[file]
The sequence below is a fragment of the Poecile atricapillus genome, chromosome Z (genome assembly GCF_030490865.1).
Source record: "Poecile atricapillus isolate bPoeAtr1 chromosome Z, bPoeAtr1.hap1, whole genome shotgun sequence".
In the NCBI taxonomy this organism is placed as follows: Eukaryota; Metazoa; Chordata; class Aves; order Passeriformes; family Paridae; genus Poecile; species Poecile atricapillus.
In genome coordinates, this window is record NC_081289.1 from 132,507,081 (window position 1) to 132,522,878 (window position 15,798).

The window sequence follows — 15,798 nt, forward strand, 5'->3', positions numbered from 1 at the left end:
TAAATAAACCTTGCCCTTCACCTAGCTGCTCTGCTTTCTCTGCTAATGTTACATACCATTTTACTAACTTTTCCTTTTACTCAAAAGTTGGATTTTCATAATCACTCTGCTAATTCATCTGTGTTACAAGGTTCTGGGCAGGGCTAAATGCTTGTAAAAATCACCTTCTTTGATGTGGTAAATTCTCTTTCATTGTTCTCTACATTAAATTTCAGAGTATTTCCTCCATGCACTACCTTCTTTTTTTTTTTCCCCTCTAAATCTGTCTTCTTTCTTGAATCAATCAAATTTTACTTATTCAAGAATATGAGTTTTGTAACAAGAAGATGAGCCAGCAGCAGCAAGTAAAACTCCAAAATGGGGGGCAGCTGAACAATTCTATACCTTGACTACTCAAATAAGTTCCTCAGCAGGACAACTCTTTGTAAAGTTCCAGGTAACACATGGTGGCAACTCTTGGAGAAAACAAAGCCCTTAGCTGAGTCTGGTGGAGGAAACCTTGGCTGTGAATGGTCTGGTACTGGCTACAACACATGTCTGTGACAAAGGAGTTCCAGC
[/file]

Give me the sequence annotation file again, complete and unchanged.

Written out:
The sequence below is a fragment of the Poecile atricapillus genome, chromosome Z (genome assembly GCF_030490865.1).
Source record: "Poecile atricapillus isolate bPoeAtr1 chromosome Z, bPoeAtr1.hap1, whole genome shotgun sequence".
In the NCBI taxonomy this organism is placed as follows: Eukaryota; Metazoa; Chordata; class Aves; order Passeriformes; family Paridae; genus Poecile; species Poecile atricapillus.
In genome coordinates, this window is record NC_081289.1 from 132,507,081 (window position 1) to 132,522,878 (window position 15,798).

The window sequence follows — 15,798 nt, forward strand, 5'->3', positions numbered from 1 at the left end:
TAAATAAACCTTGCCCTTCACCTAGCTGCTCTGCTTTCTCTGCTAATGTTACATACCATTTTACTAACTTTTCCTTTTACTCAAAAGTTGGATTTTCATAATCACTCTGCTAATTCATCTGTGTTACAAGGTTCTGGGCAGGGCTAAATGCTTGTAAAAATCACCTTCTTTGATGTGGTAAATTCTCTTTCATTGTTCTCTACATTAAATTTCAGAGTATTTCCTCCATGCACTACCTTCTTTTTTTTTTTCCCCTCTAAATCTGTCTTCTTTCTTGAATCAATCAAATTTTACTTATTCAAGAATATGAGTTTTGTAACAAGAAGATGAGCCAGCAGCAGCAAGTAAAACTCCAAAATGGGGGGCAGCTGAACAATTCTATACCTTGACTACTCAAATAAGTTCCTCAGCAGGACAACTCTTTGTAAAGTTCCAGGTAACACATGGTGGCAACTCTTGGAGAAAACAAAGCCCTTAGCTGAGTCTGGTGGAGGAAACCTTGGCTGTGAATGGTCTGGTACTGGCTACAACACATGTCTGTGACAAAGGAGTTCCAGC